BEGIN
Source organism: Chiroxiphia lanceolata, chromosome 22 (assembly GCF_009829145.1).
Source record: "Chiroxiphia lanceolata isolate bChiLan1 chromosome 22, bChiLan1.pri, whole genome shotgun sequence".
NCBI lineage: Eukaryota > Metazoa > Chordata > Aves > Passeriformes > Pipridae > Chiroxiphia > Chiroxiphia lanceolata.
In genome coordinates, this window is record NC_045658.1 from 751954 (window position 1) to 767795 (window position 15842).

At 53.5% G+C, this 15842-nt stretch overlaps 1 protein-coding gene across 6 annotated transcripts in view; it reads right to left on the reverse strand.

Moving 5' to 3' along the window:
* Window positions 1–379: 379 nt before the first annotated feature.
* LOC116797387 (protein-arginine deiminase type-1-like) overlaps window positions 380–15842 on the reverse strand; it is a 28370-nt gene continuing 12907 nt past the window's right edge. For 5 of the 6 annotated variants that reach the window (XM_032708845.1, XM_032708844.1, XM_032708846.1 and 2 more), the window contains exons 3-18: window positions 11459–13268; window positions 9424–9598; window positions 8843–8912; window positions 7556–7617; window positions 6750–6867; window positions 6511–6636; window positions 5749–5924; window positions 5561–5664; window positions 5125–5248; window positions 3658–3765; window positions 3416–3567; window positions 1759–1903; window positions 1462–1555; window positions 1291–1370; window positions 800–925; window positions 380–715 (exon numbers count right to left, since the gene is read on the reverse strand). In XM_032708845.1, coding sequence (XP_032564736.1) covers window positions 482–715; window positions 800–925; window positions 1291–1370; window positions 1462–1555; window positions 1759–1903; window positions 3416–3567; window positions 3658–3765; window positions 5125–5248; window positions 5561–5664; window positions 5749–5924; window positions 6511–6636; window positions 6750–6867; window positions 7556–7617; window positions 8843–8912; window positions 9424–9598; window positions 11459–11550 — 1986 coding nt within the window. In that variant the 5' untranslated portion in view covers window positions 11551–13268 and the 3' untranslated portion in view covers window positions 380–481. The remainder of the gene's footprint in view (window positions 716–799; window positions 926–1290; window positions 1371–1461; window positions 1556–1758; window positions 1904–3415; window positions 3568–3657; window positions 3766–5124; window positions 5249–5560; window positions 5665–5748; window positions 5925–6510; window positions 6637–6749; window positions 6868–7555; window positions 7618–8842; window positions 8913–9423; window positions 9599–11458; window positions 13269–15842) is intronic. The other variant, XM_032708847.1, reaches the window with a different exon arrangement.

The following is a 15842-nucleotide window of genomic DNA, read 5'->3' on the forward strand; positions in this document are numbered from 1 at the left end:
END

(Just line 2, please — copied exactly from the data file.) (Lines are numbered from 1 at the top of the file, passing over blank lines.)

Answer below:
Source record: "Chiroxiphia lanceolata isolate bChiLan1 chromosome 22, bChiLan1.pri, whole genome shotgun sequence".